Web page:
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California confession law dropped

California Senate Bill 360 was removed Monday from the agenda for a meeting of the California Assembly’s Public Safety Committee scheduled for July 9.

Father Timothy J. Mockaitis, pastor of Queen of Peace Catholic Church in Salem, Ore., and penitent Ethan K. Alano of Salem demonstrate how a confession is conducted May 3, 2019. (CNS photo/Chaz Muth)

Sacramento, Calif., Jul 9, 2019 / 08:00 am (CNA).- A California bill that would have required priests to violate the seal of confession has been withdrawn by its sponsor the day before it was to be debated in committee.

California Senate Bill 360 was removed Monday from the agenda for a meeting of the California Assembly’s Public Safety Committee scheduled for July 9. The decision by the bill’s sponsor, state Senator Jerry Hill (D-San Mateo), came just hours after the Public Safety Committee released a report on the bill July 8. That report raised a number of First Amendment concerns with the proposed legislation.

The bill, which passed the state senate in May by a wide margin, would have required a member of the clergy to violate the seal in some circumstances, if they learned about child abuse while hearing the confessions of other priests or Church officials.

In addition to religious liberty objections, many  – including the Public Safety Committee report – noted that the bill would be almost impossible to enforce. Hill’s decision to drop the measure also followed widespread public opposition to the proposed law. Over 100,000 Catholics sent letters voicing their opposition to SB 360. After the senate vote in May, Bishop Michael Barber of Oakland issued a statement saying that neither he nor any of his priests would abide by the law if it came into effect.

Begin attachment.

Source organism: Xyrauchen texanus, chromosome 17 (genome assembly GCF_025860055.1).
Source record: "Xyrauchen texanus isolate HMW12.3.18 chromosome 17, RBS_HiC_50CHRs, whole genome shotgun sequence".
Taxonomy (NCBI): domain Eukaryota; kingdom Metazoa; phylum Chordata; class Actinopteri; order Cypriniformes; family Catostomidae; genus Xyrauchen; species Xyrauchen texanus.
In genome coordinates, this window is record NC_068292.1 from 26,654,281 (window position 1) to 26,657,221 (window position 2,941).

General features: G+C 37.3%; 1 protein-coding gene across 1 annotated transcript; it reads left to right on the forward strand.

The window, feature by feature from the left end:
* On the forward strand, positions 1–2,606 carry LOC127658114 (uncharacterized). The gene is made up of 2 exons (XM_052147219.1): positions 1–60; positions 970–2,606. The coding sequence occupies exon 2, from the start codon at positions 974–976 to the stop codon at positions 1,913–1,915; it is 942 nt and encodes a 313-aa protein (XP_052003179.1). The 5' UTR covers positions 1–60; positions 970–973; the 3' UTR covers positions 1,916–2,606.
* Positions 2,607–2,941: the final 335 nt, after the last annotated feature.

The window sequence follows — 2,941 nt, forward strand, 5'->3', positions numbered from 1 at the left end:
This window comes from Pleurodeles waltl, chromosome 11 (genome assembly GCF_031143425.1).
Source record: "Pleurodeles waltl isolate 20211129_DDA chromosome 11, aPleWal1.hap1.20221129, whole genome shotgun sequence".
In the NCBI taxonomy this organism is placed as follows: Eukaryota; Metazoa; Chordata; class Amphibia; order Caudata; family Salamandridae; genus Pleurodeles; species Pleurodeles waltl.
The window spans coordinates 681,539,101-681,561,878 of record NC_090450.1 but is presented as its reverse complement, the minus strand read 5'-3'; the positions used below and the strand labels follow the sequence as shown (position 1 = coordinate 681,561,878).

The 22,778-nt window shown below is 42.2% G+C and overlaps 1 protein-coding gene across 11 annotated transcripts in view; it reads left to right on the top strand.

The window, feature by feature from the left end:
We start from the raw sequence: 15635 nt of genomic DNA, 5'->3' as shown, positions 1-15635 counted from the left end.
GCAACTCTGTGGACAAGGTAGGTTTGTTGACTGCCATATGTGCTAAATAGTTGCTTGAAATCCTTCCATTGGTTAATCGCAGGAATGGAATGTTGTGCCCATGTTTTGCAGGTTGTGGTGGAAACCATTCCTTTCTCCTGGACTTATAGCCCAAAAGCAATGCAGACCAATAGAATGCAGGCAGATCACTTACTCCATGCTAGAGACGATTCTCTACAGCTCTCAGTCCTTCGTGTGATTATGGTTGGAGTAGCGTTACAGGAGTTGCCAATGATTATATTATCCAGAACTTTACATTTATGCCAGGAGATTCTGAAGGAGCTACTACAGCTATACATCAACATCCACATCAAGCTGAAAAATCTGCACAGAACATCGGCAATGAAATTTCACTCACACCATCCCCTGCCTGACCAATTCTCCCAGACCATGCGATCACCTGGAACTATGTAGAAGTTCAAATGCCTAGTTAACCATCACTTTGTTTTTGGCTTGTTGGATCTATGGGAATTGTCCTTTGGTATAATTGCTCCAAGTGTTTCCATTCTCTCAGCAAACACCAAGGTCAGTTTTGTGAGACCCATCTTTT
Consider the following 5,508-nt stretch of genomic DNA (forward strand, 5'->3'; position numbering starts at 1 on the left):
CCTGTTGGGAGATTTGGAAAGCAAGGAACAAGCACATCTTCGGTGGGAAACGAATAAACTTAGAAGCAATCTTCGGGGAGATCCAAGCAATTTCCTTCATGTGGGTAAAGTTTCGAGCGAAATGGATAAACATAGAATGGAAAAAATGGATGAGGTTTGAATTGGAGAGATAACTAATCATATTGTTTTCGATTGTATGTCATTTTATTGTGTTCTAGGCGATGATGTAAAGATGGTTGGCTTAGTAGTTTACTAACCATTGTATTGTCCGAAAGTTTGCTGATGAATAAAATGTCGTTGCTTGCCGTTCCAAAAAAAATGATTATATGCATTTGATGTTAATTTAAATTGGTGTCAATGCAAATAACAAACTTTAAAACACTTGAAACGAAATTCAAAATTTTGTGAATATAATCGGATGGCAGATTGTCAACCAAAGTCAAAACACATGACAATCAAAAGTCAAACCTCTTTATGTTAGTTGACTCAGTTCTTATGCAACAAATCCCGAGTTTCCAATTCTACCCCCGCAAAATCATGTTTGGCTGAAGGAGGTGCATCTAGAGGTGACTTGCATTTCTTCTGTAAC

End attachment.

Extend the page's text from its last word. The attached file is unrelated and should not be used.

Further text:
“I will go to jail before I will obey this attack on our religious freedom,” wrote Barber in May. “Even if this bill passes, no priest may obey it.

The California Catholic Conference put out a statement Monday welcoming the withdrawal of the bill as a victory for religious freedom.

“This outcome is good for the Catholic people of California and for believers of all faiths, not only in this state but across the country,” said Archbishop José Gomez of Los Angeles in a statement.

“SB 360 was a dangerous piece of legislation. It was a threat to the sacrament of confession that would have denied the right to confidential confessions to priests and tens of thousands of Catholics who work with priests in parishes and other Church agencies and ministries,” he added.

Gomez thanked those who worked against the bill, including the “many faith leaders” from around the United States.

“It is a beautiful thing to stand together with our brothers and sisters in the apostolic churches of the Catholic and Orthodox East, with Baptists and Pentecostals, Anglicans and Lutherans, Muslims and Jews, and the Church of Latter Day Saints,” he said.

Hill had previously claimed that “the clergy-penitent privilege has been abused on a large scale, resulting in the unreported and systemic abuse of thousands of children across multiple denominations and faiths.”